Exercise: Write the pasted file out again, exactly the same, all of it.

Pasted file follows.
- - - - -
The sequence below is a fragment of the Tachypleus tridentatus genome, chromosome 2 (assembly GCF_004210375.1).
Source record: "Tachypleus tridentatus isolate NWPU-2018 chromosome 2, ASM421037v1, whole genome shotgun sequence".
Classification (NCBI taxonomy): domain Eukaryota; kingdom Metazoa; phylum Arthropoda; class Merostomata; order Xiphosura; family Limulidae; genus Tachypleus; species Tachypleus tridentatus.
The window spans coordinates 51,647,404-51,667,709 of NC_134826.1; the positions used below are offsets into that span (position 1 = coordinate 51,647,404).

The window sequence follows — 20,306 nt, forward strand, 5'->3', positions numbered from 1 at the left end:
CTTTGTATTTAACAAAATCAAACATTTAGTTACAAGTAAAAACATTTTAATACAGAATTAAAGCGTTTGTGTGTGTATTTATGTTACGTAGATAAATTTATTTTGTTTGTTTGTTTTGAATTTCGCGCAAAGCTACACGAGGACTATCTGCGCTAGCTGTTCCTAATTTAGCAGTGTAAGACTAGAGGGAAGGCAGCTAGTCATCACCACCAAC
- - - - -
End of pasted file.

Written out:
The sequence below is a fragment of the Tachypleus tridentatus genome, chromosome 2 (assembly GCF_004210375.1).
Source record: "Tachypleus tridentatus isolate NWPU-2018 chromosome 2, ASM421037v1, whole genome shotgun sequence".
Classification (NCBI taxonomy): domain Eukaryota; kingdom Metazoa; phylum Arthropoda; class Merostomata; order Xiphosura; family Limulidae; genus Tachypleus; species Tachypleus tridentatus.
The window spans coordinates 51,647,404-51,667,709 of NC_134826.1; the positions used below are offsets into that span (position 1 = coordinate 51,647,404).

The window sequence follows — 20,306 nt, forward strand, 5'->3', positions numbered from 1 at the left end:
CTTTGTATTTAACAAAATCAAACATTTAGTTACAAGTAAAAACATTTTAATACAGAATTAAAGCGTTTGTGTGTGTATTTATGTTACGTAGATAAATTTATTTTGTTTGTTTGTTTTGAATTTCGCGCAAAGCTACACGAGGACTATCTGCGCTAGCTGTTCCTAATTTAGCAGTGTAAGACTAGAGGGAAGGCAGCTAGTCATCACCACCAAC